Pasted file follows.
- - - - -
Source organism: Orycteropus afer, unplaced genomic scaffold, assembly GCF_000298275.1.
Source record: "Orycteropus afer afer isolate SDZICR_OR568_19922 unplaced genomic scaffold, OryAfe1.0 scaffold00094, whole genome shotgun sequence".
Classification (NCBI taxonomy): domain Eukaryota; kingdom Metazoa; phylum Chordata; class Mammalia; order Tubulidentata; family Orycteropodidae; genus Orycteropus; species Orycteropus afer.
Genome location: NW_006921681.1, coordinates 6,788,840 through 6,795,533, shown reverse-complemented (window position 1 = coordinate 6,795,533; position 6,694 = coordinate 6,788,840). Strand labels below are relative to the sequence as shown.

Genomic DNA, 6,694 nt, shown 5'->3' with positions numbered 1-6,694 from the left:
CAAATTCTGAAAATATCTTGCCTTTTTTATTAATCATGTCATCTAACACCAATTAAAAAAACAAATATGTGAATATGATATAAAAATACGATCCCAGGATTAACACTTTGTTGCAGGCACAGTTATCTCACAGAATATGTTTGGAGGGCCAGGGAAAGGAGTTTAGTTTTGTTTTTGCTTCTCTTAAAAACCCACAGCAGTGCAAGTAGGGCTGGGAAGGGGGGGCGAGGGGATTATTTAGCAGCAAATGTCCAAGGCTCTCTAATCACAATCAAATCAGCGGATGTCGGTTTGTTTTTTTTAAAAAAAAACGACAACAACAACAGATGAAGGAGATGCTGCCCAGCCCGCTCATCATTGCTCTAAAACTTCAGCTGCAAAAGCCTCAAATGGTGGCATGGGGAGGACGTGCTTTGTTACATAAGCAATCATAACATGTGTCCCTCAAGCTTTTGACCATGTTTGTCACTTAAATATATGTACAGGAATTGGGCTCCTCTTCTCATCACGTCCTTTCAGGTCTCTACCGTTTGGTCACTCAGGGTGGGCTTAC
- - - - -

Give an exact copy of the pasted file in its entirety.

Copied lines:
Source organism: Orycteropus afer, unplaced genomic scaffold, assembly GCF_000298275.1.
Source record: "Orycteropus afer afer isolate SDZICR_OR568_19922 unplaced genomic scaffold, OryAfe1.0 scaffold00094, whole genome shotgun sequence".
Classification (NCBI taxonomy): domain Eukaryota; kingdom Metazoa; phylum Chordata; class Mammalia; order Tubulidentata; family Orycteropodidae; genus Orycteropus; species Orycteropus afer.
Genome location: NW_006921681.1, coordinates 6,788,840 through 6,795,533, shown reverse-complemented (window position 1 = coordinate 6,795,533; position 6,694 = coordinate 6,788,840). Strand labels below are relative to the sequence as shown.

Genomic DNA, 6,694 nt, shown 5'->3' with positions numbered 1-6,694 from the left:
CAAATTCTGAAAATATCTTGCCTTTTTTATTAATCATGTCATCTAACACCAATTAAAAAAACAAATATGTGAATATGATATAAAAATACGATCCCAGGATTAACACTTTGTTGCAGGCACAGTTATCTCACAGAATATGTTTGGAGGGCCAGGGAAAGGAGTTTAGTTTTGTTTTTGCTTCTCTTAAAAACCCACAGCAGTGCAAGTAGGGCTGGGAAGGGGGGGCGAGGGGATTATTTAGCAGCAAATGTCCAAGGCTCTCTAATCACAATCAAATCAGCGGATGTCGGTTTGTTTTTTTTAAAAAAAAACGACAACAACAACAGATGAAGGAGATGCTGCCCAGCCCGCTCATCATTGCTCTAAAACTTCAGCTGCAAAAGCCTCAAATGGTGGCATGGGGAGGACGTGCTTTGTTACATAAGCAATCATAACATGTGTCCCTCAAGCTTTTGACCATGTTTGTCACTTAAATATATGTACAGGAATTGGGCTCCTCTTCTCATCACGTCCTTTCAGGTCTCTACCGTTTGGTCACTCAGGGTGGGCTTAC